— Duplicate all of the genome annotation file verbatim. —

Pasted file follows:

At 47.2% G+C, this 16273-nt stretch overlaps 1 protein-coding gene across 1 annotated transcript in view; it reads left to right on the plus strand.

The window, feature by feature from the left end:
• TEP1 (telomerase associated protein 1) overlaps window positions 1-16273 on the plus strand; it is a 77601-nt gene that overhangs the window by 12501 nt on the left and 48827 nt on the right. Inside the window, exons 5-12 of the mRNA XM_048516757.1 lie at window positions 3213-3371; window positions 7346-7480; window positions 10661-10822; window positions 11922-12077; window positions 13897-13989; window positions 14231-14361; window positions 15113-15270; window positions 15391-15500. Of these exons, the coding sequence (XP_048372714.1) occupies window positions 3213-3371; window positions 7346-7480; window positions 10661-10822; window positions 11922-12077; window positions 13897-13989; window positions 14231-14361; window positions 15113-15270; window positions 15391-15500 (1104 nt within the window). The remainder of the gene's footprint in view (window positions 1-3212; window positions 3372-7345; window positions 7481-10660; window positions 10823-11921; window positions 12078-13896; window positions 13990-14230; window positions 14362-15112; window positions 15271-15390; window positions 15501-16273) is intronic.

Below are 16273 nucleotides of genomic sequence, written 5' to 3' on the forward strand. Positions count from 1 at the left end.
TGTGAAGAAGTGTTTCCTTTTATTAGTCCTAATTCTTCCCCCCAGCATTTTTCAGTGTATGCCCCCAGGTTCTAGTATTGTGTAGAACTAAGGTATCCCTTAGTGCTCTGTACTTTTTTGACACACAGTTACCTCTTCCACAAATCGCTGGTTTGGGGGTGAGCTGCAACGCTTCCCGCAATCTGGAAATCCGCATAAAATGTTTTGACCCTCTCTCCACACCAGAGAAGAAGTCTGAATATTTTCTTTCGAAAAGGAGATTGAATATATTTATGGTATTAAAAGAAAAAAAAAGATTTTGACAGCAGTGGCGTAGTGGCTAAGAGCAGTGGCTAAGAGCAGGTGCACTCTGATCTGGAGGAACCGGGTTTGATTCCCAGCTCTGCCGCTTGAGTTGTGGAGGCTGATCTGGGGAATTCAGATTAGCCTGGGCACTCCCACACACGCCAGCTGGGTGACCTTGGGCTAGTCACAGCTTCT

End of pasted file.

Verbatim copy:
At 47.2% G+C, this 16273-nt stretch overlaps 1 protein-coding gene across 1 annotated transcript in view; it reads left to right on the plus strand.

The window, feature by feature from the left end:
• TEP1 (telomerase associated protein 1) overlaps window positions 1-16273 on the plus strand; it is a 77601-nt gene that overhangs the window by 12501 nt on the left and 48827 nt on the right. Inside the window, exons 5-12 of the mRNA XM_048516757.1 lie at window positions 3213-3371; window positions 7346-7480; window positions 10661-10822; window positions 11922-12077; window positions 13897-13989; window positions 14231-14361; window positions 15113-15270; window positions 15391-15500. Of these exons, the coding sequence (XP_048372714.1) occupies window positions 3213-3371; window positions 7346-7480; window positions 10661-10822; window positions 11922-12077; window positions 13897-13989; window positions 14231-14361; window positions 15113-15270; window positions 15391-15500 (1104 nt within the window). The remainder of the gene's footprint in view (window positions 1-3212; window positions 3372-7345; window positions 7481-10660; window positions 10823-11921; window positions 12078-13896; window positions 13990-14230; window positions 14362-15112; window positions 15271-15390; window positions 15501-16273) is intronic.

Below are 16273 nucleotides of genomic sequence, written 5' to 3' on the forward strand. Positions count from 1 at the left end.
TGTGAAGAAGTGTTTCCTTTTATTAGTCCTAATTCTTCCCCCCAGCATTTTTCAGTGTATGCCCCCAGGTTCTAGTATTGTGTAGAACTAAGGTATCCCTTAGTGCTCTGTACTTTTTTGACACACAGTTACCTCTTCCACAAATCGCTGGTTTGGGGGTGAGCTGCAACGCTTCCCGCAATCTGGAAATCCGCATAAAATGTTTTGACCCTCTCTCCACACCAGAGAAGAAGTCTGAATATTTTCTTTCGAAAAGGAGATTGAATATATTTATGGTATTAAAAGAAAAAAAAAGATTTTGACAGCAGTGGCGTAGTGGCTAAGAGCAGTGGCTAAGAGCAGGTGCACTCTGATCTGGAGGAACCGGGTTTGATTCCCAGCTCTGCCGCTTGAGTTGTGGAGGCTGATCTGGGGAATTCAGATTAGCCTGGGCACTCCCACACACGCCAGCTGGGTGACCTTGGGCTAGTCACAGCTTCT